It’s the early Sixties, and the high artifice of the Hollywood studio system is suddenly being challenged by the supposedly more believable movie-making styles of a younger, hipper generation, among them the French Nouvelle Vague. Does Stanley Donen, an arch exponent of pure Hollywood artifice (he directed Singin’ in the Rain, for proof), take this sort of thing lying down? He does not. Instead he heads right into the heart of enemy territory, Paris, and makes a romantic suspense film that is stylistically and thematically all about artifice. The plot is, or appears to be, about the hunt for stolen money. Audrey Hepburn may or may not be a doe-eyed grieving widow. Cary Grant, who she turns to for help, may be precisely the wrong man to save her – what sort of guy has four-plus identities? As for the other guys (among them Walter Matthau and James Coburn, his first movie role after half a career already in TV), all of whom seem to want Hepburn dead, we’re never quite sure what their motivation is.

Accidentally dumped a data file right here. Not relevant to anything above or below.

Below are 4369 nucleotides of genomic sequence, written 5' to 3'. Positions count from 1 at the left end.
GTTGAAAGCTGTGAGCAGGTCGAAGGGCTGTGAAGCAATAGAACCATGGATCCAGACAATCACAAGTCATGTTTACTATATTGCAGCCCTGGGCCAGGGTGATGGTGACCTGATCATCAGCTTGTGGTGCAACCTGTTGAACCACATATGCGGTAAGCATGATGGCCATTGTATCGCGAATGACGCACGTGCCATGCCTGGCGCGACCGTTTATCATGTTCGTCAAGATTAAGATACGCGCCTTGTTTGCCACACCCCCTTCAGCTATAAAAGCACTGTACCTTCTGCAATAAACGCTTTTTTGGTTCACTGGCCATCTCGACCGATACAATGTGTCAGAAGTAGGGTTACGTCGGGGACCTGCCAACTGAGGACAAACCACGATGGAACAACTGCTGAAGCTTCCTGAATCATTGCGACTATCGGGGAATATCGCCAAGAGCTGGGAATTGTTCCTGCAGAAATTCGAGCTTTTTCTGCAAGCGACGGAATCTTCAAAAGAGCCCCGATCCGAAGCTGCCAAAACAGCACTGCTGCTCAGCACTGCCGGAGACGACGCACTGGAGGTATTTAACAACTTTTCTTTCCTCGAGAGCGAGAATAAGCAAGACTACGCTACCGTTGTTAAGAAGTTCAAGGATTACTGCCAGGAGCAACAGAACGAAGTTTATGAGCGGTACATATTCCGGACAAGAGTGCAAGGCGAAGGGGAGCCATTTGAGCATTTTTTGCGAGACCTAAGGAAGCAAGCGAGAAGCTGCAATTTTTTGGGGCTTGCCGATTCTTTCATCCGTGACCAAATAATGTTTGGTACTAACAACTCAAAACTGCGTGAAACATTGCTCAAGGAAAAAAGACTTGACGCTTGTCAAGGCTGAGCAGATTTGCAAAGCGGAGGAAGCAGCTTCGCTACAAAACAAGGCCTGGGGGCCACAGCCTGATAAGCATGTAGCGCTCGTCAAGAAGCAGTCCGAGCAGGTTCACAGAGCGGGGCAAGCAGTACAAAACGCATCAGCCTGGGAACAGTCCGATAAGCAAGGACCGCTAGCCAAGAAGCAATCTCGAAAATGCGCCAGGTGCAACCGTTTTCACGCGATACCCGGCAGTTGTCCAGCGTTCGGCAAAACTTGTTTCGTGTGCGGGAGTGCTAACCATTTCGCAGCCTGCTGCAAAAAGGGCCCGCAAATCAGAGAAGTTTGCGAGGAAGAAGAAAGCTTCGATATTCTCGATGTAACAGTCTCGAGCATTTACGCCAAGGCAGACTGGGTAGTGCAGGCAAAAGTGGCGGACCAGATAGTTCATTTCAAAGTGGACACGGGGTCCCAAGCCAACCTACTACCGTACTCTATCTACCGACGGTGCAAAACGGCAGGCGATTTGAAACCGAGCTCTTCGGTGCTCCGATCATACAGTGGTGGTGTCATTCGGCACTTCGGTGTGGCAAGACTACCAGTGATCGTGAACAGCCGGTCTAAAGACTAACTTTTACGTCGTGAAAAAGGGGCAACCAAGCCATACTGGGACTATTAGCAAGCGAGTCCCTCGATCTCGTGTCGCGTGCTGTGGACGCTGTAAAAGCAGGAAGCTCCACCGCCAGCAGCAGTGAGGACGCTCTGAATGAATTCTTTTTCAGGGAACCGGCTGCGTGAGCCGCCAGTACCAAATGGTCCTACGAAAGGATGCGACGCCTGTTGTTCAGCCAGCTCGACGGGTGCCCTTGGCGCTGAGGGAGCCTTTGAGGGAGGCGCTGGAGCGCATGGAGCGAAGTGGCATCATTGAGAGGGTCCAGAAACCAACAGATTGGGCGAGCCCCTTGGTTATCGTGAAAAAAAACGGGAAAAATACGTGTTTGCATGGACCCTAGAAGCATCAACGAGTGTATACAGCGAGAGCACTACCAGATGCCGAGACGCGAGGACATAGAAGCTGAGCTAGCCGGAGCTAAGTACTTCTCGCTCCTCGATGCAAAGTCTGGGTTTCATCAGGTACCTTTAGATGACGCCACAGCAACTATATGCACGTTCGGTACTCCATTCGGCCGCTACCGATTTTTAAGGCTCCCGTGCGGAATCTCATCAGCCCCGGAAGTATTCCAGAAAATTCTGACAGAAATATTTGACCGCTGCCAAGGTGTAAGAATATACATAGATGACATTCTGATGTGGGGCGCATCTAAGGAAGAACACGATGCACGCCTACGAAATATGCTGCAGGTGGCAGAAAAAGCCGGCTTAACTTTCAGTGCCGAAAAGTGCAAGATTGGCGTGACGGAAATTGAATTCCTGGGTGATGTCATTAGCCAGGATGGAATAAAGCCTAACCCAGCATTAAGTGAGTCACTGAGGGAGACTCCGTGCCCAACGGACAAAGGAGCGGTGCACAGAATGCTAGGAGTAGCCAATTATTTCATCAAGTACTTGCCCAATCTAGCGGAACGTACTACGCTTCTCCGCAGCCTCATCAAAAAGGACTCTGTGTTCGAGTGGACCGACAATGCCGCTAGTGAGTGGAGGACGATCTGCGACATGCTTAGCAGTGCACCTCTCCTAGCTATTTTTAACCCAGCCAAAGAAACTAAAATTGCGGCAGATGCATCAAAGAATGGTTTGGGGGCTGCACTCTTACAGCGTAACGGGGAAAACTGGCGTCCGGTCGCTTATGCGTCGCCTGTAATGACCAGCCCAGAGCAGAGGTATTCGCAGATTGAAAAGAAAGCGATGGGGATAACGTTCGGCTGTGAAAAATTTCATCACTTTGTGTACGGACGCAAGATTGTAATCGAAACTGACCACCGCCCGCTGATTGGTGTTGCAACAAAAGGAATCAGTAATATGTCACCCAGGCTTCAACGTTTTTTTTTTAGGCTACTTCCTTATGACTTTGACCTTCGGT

Never mind Jean Luc Godard’s dictum – “all you need to make a movie is a girl and a gun” – with Charade you get a masterpiece of tight control, plus girl, plus gun. Every hair on Cary Grant’s head is iconic Hollywood make-believe, Hepburn’s clothes are by Givenchy, the colour is by Technicolor and the French bit-parts are try-outs for Inspector Clouseau. And as for Peter Stone’s script, it’s an arch invitation to watch the film with one eyebrow raised. An invitation entirely worth accepting.